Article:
The Impeachment of Andrew Johnson
»First Vetoes

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Harper's Weekly,
May 26, 1866, page 322

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The Trial of the Government
It seems to us they greatly mistake the temper of the loyal majority of the American people who suppose that because there are differences among them upon certain points of policy, they will, therefore, from sheer impatience, grow careless of securing the victory they have won. If the correspondent of the London Times reports truly, even the President himself makes the mistake of considering the loyal majority as aiming merely at a party advantage and not at the public welfare. He forgets that he could be as easily accused of holding his course merely with a design to secure his own re-election. Indeed the freedom with which the President assails the motives of those who decline to receive his views as the perfection of statesmanship is one of the unpleasantest episodes of this interesting time.

The truth is, that, with the utmost magnanimity and a cordial desire of restoring the Union to its normal condition, there is no considerable number of faithful Union men in the country who believe that the late rebel States should be restored to their national relations without further condition. Those who hold that they should be, are the late rebels, their Copperhead allies, and a very few who have hitherto acted with the Union party, and of whom Senator Cowan, of Pennsylvania, is a representative. These all believe with Alexander H. Stephens, that as Congress did not consent to Secession the seceding States had a continuous right to resume all their relations with the Union at their pleasure. There is no middle ground between this preposterous opinion and the position of the faithful citizens who sustained the war and elected Mr. Lincoln and Mr. Johnson. As Mr. John L. Thomas, Jun., of Maryland, said, in his manly and admirable speech of the 21st of April, the late rebels "are either to be consulted as to what conditions will best please them, or we are to make known to them upon what terms we please to receive them….We are either to exact no guarantees for future security, or we are to impose such guarantees as Congress in its wisdom may deem best for the public good."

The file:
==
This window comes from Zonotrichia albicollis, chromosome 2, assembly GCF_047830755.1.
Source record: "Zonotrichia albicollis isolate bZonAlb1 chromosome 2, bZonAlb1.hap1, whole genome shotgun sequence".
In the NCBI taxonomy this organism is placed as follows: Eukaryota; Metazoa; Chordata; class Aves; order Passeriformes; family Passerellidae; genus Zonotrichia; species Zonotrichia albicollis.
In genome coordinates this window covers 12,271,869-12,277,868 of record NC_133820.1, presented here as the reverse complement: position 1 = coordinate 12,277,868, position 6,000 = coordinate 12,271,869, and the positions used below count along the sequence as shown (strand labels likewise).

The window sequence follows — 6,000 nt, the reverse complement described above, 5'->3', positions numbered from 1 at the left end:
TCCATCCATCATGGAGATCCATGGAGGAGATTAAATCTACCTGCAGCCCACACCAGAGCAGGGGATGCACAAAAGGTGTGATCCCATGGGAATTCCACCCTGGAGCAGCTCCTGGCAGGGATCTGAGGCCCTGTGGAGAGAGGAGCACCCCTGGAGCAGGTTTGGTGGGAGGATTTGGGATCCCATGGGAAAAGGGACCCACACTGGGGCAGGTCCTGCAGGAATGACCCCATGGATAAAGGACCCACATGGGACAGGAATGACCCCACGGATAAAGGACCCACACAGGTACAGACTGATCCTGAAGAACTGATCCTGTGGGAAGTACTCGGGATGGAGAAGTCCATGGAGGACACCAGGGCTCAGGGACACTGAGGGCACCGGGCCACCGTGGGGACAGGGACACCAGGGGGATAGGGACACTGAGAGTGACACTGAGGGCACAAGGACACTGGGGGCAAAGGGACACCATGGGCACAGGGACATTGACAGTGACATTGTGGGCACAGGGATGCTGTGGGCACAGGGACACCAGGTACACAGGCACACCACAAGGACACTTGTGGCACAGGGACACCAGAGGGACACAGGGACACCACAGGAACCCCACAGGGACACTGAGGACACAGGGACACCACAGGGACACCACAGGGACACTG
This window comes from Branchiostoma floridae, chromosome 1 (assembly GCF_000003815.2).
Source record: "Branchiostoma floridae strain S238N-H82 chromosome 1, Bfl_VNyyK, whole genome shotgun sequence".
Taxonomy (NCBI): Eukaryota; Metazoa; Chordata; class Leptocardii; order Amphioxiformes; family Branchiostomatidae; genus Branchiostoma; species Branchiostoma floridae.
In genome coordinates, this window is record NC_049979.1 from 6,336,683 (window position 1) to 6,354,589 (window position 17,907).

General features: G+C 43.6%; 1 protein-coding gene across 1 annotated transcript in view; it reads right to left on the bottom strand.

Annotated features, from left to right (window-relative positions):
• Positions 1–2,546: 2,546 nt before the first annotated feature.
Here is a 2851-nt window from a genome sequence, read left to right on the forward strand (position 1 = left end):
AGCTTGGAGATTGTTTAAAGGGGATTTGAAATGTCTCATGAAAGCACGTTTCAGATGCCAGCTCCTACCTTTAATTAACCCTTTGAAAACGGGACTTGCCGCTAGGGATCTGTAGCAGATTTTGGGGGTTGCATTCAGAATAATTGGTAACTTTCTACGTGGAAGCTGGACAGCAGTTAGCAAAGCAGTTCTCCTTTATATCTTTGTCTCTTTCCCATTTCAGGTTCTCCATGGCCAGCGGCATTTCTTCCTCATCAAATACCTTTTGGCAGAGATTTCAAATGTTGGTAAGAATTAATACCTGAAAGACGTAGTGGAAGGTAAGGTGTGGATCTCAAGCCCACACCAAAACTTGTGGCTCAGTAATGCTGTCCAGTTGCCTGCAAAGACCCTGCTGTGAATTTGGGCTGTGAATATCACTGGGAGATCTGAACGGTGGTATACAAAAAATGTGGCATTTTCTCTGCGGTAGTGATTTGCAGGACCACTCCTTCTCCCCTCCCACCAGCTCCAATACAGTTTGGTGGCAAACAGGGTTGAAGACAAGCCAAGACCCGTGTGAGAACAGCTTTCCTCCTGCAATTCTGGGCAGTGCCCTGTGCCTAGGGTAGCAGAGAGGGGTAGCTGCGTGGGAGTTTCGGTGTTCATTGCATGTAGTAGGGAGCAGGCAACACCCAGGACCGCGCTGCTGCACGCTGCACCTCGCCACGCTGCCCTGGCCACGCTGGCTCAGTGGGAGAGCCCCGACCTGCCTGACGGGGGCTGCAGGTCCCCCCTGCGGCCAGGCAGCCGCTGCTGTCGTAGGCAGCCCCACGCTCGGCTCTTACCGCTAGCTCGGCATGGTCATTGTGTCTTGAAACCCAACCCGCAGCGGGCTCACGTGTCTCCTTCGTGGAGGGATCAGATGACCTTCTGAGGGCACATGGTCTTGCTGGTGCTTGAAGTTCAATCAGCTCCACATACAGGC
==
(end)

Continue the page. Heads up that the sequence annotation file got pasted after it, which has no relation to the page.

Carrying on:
In determining these guarantees there is no limit to the authority of the Government but its own discretion. The rebel forces have surrendered, but the Government has not laid down its arms and General Sheridan assures us that it will be long before they can be safely relinquished. The right to defend its own existence against armed assailants, which is inherent in the Constitution and in the nature of Government itself, authorized the Government to wage war against the rebels, and the authority to maintain its security by exacting guarantees of defeated rebels is a necessary part of the same inherent right. There was no express verbal provision of the Constitution for emancipation or for any other measure of war, nor for the appointment of Provisional Governors by the President. But the power of the Government is not limited by its enemies. Its rightful action is not subject to their discretion. Because they lay down their arms, they can not compel the Government to connive at its own subversion. The Union is restored, and the rights of the States are resumed not when Alexander H. Stephens and the Copperheads say so, but when the loyal people of the United States in Congress assembled are content to declare it.